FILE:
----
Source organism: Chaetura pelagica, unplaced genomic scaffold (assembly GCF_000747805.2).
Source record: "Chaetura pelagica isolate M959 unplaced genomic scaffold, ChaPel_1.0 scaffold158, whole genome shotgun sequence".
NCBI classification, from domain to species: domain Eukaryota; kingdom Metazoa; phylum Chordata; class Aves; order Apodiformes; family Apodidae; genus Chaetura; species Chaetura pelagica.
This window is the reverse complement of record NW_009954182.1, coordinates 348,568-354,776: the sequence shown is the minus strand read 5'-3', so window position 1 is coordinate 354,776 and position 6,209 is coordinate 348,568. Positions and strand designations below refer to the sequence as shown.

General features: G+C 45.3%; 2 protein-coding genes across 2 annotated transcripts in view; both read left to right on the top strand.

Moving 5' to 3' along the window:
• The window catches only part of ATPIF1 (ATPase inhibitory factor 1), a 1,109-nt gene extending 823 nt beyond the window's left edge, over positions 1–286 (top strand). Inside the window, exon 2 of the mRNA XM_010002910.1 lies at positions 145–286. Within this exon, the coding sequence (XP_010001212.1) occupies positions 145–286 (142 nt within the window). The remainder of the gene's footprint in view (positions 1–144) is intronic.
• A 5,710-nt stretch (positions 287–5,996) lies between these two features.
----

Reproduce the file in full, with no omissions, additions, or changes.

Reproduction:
Source organism: Chaetura pelagica, unplaced genomic scaffold (assembly GCF_000747805.2).
Source record: "Chaetura pelagica isolate M959 unplaced genomic scaffold, ChaPel_1.0 scaffold158, whole genome shotgun sequence".
NCBI classification, from domain to species: domain Eukaryota; kingdom Metazoa; phylum Chordata; class Aves; order Apodiformes; family Apodidae; genus Chaetura; species Chaetura pelagica.
This window is the reverse complement of record NW_009954182.1, coordinates 348,568-354,776: the sequence shown is the minus strand read 5'-3', so window position 1 is coordinate 354,776 and position 6,209 is coordinate 348,568. Positions and strand designations below refer to the sequence as shown.

General features: G+C 45.3%; 2 protein-coding genes across 2 annotated transcripts in view; both read left to right on the top strand.

Moving 5' to 3' along the window:
• The window catches only part of ATPIF1 (ATPase inhibitory factor 1), a 1,109-nt gene extending 823 nt beyond the window's left edge, over positions 1–286 (top strand). Inside the window, exon 2 of the mRNA XM_010002910.1 lies at positions 145–286. Within this exon, the coding sequence (XP_010001212.1) occupies positions 145–286 (142 nt within the window). The remainder of the gene's footprint in view (positions 1–144) is intronic.
• A 5,710-nt stretch (positions 287–5,996) lies between these two features.